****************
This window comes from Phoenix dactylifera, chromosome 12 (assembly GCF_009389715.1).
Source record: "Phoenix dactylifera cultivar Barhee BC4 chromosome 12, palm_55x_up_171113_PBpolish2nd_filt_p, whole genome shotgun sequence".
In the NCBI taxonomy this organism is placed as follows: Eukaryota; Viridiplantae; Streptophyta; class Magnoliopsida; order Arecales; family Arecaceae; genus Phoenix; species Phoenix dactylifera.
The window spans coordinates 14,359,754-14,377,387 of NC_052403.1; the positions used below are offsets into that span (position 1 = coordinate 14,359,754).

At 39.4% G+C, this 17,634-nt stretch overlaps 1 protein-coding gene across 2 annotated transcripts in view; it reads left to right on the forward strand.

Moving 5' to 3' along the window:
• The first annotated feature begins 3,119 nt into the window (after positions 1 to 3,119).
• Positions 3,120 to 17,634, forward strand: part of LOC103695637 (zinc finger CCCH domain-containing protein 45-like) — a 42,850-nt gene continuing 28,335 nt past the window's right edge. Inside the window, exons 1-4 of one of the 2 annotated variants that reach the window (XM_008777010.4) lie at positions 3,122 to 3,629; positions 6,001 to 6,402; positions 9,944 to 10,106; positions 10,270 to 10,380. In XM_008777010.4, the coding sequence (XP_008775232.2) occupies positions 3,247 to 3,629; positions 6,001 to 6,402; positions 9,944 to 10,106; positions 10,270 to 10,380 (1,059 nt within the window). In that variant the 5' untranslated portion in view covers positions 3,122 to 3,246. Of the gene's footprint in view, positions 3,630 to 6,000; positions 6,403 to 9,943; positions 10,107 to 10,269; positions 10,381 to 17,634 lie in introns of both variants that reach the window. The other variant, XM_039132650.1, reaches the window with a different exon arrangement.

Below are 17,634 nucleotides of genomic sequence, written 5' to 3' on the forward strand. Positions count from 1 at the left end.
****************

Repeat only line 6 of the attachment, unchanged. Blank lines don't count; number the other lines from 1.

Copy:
Moving 5' to 3' along the window: